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Alaska’s Kachemak Bay

NOAA has chosen Alaska’s Kachemak Bay as the next Habitat Focus Area under NOAA’s Habitat Blueprint.

Located in southern Cook Inlet, Kachemak Bay supports important recreational, subsistence, and commercial fishing, marine transportation, tourism, and threatened and endangered species. The bay provides a remarkably fertile environment for both fish and shellfish. The abundance of marine life draws waterfowl and shorebirds, as well as land mammals such as moose and bears. Marine mammals live in the bay year round, including otters, seals, porpoise, and various species of whales.

The value of Kachemak Bay habitats has been recognized by the bay’s designation as a State of Alaska Critical Habitat Area, and as a National Estuarine Research Reserve. In fact, Kachemak Bay is the largest reserve in the National Estuarine Research Reserve System, and provides unique opportunities for long-term monitoring and research activities, habitat mapping, watershed studies related to salmon habitat, and training and education programs in the area.



The region has experienced significant declines in shrimp and crab that have not recovered despite fisheries closures.

The ecological richness is vulnerable to impacts from development activities in Cook Inlet and to changes in ocean acidity and hydrodynamics due to retreating glaciers.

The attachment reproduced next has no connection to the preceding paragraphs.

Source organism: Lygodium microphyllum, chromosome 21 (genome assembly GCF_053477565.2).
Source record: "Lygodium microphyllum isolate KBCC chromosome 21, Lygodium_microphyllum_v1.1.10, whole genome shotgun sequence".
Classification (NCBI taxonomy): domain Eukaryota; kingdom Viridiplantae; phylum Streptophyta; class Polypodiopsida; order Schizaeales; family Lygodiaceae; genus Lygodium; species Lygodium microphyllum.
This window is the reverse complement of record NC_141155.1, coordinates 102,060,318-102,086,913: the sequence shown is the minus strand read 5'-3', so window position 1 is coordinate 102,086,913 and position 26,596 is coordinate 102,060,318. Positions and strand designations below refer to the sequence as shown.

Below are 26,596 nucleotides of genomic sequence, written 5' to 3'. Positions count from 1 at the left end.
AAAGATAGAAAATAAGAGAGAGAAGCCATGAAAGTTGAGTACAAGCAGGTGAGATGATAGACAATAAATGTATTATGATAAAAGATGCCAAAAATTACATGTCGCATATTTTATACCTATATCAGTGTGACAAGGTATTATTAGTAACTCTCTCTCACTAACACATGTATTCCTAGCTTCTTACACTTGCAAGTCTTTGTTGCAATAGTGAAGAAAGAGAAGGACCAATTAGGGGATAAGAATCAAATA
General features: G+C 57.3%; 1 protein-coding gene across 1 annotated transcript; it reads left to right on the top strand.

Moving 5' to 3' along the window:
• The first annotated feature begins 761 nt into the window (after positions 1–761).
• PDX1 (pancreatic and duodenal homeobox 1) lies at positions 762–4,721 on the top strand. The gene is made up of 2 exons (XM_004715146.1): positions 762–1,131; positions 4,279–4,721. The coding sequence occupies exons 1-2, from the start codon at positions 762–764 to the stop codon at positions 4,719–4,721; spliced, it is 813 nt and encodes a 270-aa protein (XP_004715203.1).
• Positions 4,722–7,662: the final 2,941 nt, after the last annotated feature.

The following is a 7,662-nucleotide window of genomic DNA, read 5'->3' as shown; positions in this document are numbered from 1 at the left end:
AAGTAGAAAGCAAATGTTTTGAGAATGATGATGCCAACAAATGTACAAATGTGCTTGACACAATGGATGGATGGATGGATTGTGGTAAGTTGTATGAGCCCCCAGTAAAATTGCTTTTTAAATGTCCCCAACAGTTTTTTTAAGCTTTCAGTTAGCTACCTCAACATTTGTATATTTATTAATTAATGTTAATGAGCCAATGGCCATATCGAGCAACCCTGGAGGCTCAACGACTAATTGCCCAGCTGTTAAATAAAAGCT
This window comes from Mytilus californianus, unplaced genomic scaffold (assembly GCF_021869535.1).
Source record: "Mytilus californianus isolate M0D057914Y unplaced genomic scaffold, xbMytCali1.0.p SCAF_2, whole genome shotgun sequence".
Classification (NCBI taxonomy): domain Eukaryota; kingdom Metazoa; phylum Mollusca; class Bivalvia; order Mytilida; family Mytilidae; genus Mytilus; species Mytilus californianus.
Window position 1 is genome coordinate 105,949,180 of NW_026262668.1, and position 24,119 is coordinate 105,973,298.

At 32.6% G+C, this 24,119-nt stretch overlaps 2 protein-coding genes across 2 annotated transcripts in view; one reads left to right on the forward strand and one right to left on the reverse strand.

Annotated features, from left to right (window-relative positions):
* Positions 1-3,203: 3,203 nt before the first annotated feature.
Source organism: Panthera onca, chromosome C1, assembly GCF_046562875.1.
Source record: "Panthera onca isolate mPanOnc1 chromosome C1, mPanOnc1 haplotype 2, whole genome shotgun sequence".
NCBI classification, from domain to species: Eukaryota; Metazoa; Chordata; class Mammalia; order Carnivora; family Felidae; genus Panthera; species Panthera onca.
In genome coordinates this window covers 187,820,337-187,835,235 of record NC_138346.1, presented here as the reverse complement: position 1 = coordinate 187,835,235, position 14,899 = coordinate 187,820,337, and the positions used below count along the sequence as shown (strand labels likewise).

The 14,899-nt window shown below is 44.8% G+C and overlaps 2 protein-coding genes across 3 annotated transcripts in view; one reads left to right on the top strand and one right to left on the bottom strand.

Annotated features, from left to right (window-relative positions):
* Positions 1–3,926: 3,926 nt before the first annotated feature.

Alaska is also on the front lines of ecological changes that include the melting of the polar ice cap and glaciers and the spread of invasive species. These changes could have profound impacts on the economy and on the ecological diversity of the marine and coastal ecosystems.


NOAA will address the vulnerability of Kachemak Bay’s habitats through restoration projects, long-term monitoring and research activities, habitat mapping, salmon habitat studies, and training and education programs in the area.





We have formed the Alaska Focus Area Implementation Team to develop an implementation plan and reach out to potential partners.


Please email any questions to Jeanne.Hanson at Jeanne.Hanson@noaa.gov.